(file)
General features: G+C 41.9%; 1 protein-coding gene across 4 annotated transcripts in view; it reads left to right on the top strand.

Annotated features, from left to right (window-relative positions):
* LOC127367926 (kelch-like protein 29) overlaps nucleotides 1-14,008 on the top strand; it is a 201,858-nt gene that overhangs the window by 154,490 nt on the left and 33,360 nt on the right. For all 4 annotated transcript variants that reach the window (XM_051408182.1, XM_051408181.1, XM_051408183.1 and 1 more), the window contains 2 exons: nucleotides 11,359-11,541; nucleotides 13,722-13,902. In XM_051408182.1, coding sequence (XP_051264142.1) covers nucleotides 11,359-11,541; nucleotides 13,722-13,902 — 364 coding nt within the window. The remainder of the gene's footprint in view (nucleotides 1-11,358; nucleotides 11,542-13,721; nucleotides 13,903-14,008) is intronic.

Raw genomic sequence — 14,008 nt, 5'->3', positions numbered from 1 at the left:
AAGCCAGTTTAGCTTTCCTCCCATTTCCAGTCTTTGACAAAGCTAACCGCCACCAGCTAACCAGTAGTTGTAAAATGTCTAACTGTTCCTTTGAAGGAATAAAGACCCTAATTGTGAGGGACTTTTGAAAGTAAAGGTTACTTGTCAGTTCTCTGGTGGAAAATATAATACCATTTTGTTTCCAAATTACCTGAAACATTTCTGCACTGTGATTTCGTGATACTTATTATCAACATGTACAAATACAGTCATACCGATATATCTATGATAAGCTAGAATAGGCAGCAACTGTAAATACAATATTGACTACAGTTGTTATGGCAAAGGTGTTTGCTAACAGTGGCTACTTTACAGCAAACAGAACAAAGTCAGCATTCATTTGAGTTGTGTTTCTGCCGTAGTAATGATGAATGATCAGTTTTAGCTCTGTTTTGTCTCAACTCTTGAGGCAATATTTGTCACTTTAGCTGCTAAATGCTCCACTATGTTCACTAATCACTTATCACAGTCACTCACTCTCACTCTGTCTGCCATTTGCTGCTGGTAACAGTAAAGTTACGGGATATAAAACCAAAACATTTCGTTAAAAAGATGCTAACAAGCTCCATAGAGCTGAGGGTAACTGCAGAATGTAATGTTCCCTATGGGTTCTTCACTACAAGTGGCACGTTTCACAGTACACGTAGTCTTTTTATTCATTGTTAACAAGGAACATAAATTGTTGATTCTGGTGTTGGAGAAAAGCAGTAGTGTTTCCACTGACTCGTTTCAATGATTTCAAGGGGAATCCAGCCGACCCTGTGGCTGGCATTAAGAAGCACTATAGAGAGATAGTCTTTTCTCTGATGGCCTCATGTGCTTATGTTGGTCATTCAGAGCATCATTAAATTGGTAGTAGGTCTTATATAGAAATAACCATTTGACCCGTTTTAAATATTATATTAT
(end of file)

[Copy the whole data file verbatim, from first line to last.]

General features: G+C 41.9%; 1 protein-coding gene across 4 annotated transcripts in view; it reads left to right on the top strand.

Annotated features, from left to right (window-relative positions):
* LOC127367926 (kelch-like protein 29) overlaps nucleotides 1-14,008 on the top strand; it is a 201,858-nt gene that overhangs the window by 154,490 nt on the left and 33,360 nt on the right. For all 4 annotated transcript variants that reach the window (XM_051408182.1, XM_051408181.1, XM_051408183.1 and 1 more), the window contains 2 exons: nucleotides 11,359-11,541; nucleotides 13,722-13,902. In XM_051408182.1, coding sequence (XP_051264142.1) covers nucleotides 11,359-11,541; nucleotides 13,722-13,902 — 364 coding nt within the window. The remainder of the gene's footprint in view (nucleotides 1-11,358; nucleotides 11,542-13,721; nucleotides 13,903-14,008) is intronic.

Raw genomic sequence — 14,008 nt, 5'->3', positions numbered from 1 at the left:
AAGCCAGTTTAGCTTTCCTCCCATTTCCAGTCTTTGACAAAGCTAACCGCCACCAGCTAACCAGTAGTTGTAAAATGTCTAACTGTTCCTTTGAAGGAATAAAGACCCTAATTGTGAGGGACTTTTGAAAGTAAAGGTTACTTGTCAGTTCTCTGGTGGAAAATATAATACCATTTTGTTTCCAAATTACCTGAAACATTTCTGCACTGTGATTTCGTGATACTTATTATCAACATGTACAAATACAGTCATACCGATATATCTATGATAAGCTAGAATAGGCAGCAACTGTAAATACAATATTGACTACAGTTGTTATGGCAAAGGTGTTTGCTAACAGTGGCTACTTTACAGCAAACAGAACAAAGTCAGCATTCATTTGAGTTGTGTTTCTGCCGTAGTAATGATGAATGATCAGTTTTAGCTCTGTTTTGTCTCAACTCTTGAGGCAATATTTGTCACTTTAGCTGCTAAATGCTCCACTATGTTCACTAATCACTTATCACAGTCACTCACTCTCACTCTGTCTGCCATTTGCTGCTGGTAACAGTAAAGTTACGGGATATAAAACCAAAACATTTCGTTAAAAAGATGCTAACAAGCTCCATAGAGCTGAGGGTAACTGCAGAATGTAATGTTCCCTATGGGTTCTTCACTACAAGTGGCACGTTTCACAGTACACGTAGTCTTTTTATTCATTGTTAACAAGGAACATAAATTGTTGATTCTGGTGTTGGAGAAAAGCAGTAGTGTTTCCACTGACTCGTTTCAATGATTTCAAGGGGAATCCAGCCGACCCTGTGGCTGGCATTAAGAAGCACTATAGAGAGATAGTCTTTTCTCTGATGGCCTCATGTGCTTATGTTGGTCATTCAGAGCATCATTAAATTGGTAGTAGGTCTTATATAGAAATAACCATTTGACCCGTTTTAAATATTATATTAT